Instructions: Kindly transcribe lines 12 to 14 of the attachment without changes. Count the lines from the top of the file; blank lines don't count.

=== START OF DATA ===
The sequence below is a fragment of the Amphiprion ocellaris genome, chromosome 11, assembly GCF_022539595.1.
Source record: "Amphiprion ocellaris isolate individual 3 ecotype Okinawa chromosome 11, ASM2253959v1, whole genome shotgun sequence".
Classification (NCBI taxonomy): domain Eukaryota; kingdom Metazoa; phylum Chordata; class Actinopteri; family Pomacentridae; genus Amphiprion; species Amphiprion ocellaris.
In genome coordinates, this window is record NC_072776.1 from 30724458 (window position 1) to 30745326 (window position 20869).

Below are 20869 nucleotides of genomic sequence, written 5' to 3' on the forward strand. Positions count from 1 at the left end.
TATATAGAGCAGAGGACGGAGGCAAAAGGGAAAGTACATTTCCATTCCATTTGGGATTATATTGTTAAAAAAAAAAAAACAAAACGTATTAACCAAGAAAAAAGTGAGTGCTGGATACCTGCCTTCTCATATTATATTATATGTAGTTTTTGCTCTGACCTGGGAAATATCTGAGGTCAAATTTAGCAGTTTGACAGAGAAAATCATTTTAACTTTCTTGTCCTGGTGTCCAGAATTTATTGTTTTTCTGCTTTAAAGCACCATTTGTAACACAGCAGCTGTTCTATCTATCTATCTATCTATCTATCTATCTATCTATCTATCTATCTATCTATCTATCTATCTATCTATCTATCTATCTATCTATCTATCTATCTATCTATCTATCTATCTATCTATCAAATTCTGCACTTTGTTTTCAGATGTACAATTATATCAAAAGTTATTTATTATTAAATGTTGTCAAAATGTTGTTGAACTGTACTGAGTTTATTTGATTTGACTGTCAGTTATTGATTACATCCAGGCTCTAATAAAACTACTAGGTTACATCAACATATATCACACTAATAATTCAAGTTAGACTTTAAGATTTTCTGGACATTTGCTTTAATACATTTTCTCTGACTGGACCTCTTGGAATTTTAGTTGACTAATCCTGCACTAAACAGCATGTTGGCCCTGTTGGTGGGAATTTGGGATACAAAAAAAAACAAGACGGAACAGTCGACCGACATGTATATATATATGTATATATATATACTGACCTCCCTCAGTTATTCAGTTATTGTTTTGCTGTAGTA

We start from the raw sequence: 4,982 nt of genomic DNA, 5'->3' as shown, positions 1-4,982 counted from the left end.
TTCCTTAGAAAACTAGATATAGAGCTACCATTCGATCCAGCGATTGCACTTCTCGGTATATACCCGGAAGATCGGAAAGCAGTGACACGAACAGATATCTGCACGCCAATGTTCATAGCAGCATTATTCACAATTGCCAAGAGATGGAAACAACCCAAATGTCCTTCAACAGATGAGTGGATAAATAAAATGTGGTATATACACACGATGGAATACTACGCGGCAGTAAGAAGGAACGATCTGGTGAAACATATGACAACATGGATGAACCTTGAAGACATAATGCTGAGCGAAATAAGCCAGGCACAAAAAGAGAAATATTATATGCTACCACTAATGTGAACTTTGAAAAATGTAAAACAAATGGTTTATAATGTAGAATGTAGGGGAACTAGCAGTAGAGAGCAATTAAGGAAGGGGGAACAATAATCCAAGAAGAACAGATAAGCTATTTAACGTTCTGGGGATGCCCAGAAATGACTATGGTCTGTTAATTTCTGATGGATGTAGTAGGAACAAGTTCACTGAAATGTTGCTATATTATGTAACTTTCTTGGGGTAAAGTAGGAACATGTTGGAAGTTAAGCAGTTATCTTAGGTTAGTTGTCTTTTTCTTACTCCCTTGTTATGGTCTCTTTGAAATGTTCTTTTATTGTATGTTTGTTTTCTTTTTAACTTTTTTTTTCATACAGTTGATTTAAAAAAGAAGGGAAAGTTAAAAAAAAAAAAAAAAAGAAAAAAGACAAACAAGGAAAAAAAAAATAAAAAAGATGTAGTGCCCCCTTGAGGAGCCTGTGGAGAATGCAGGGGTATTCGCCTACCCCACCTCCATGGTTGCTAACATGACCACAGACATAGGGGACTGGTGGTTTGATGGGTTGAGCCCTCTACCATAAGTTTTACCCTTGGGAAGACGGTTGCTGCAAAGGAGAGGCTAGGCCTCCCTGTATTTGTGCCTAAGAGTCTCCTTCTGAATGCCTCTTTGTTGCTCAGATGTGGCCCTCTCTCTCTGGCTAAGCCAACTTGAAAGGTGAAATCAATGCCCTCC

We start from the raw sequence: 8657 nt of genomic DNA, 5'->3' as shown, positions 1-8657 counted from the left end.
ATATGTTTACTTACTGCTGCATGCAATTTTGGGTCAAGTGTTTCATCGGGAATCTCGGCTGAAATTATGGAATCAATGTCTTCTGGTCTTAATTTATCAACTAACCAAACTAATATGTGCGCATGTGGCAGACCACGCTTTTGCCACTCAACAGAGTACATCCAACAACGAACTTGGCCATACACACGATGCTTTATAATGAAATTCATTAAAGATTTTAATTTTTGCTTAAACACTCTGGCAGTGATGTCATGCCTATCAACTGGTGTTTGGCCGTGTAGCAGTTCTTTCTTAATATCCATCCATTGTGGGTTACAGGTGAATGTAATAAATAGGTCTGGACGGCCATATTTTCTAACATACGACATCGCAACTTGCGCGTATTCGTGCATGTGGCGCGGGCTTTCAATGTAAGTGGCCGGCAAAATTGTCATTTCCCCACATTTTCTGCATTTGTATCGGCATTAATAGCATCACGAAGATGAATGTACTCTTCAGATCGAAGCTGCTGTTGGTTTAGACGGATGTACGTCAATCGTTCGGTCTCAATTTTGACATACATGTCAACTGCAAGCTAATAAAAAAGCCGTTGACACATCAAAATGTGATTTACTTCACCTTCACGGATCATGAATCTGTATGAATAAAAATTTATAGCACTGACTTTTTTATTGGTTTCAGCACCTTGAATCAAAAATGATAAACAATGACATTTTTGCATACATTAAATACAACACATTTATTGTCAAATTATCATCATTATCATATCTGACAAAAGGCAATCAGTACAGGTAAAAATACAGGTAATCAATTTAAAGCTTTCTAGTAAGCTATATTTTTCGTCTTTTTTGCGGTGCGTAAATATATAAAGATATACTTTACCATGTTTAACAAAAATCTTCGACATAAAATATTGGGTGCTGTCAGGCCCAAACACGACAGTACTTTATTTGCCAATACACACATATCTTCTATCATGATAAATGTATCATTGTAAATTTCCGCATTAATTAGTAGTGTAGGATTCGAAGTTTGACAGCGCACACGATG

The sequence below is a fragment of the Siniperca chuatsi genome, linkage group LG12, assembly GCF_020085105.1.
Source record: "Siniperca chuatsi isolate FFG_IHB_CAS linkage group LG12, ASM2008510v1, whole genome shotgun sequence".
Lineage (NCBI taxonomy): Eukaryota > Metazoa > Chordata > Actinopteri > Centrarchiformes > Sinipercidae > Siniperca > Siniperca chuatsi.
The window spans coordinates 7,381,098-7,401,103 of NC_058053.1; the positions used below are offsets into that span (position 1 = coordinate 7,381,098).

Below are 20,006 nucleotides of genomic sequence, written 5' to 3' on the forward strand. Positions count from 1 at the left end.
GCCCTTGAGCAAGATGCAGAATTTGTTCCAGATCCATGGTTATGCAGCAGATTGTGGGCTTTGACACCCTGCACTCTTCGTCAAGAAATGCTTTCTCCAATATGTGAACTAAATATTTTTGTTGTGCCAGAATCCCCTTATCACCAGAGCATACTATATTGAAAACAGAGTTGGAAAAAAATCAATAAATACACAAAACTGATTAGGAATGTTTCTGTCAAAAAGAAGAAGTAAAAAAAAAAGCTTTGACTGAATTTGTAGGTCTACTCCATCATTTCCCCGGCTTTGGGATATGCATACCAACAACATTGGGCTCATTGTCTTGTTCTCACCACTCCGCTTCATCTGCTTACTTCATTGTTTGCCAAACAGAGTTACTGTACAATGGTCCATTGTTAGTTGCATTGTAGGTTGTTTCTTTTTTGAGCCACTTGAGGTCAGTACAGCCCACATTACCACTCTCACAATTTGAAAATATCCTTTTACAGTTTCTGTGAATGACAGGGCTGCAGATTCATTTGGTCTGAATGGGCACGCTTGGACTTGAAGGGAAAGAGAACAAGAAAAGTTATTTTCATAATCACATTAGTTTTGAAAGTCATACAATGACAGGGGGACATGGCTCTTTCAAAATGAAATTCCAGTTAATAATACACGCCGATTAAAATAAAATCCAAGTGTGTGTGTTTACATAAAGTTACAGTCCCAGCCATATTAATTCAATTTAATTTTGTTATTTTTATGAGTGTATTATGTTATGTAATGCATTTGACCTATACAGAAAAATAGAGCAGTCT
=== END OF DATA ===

Source record: "Siniperca chuatsi isolate FFG_IHB_CAS linkage group LG12, ASM2008510v1, whole genome shotgun sequence".
Lineage (NCBI taxonomy): Eukaryota > Metazoa > Chordata > Actinopteri > Centrarchiformes > Sinipercidae > Siniperca > Siniperca chuatsi.
The window spans coordinates 7,381,098-7,401,103 of NC_058053.1; the positions used below are offsets into that span (position 1 = coordinate 7,381,098).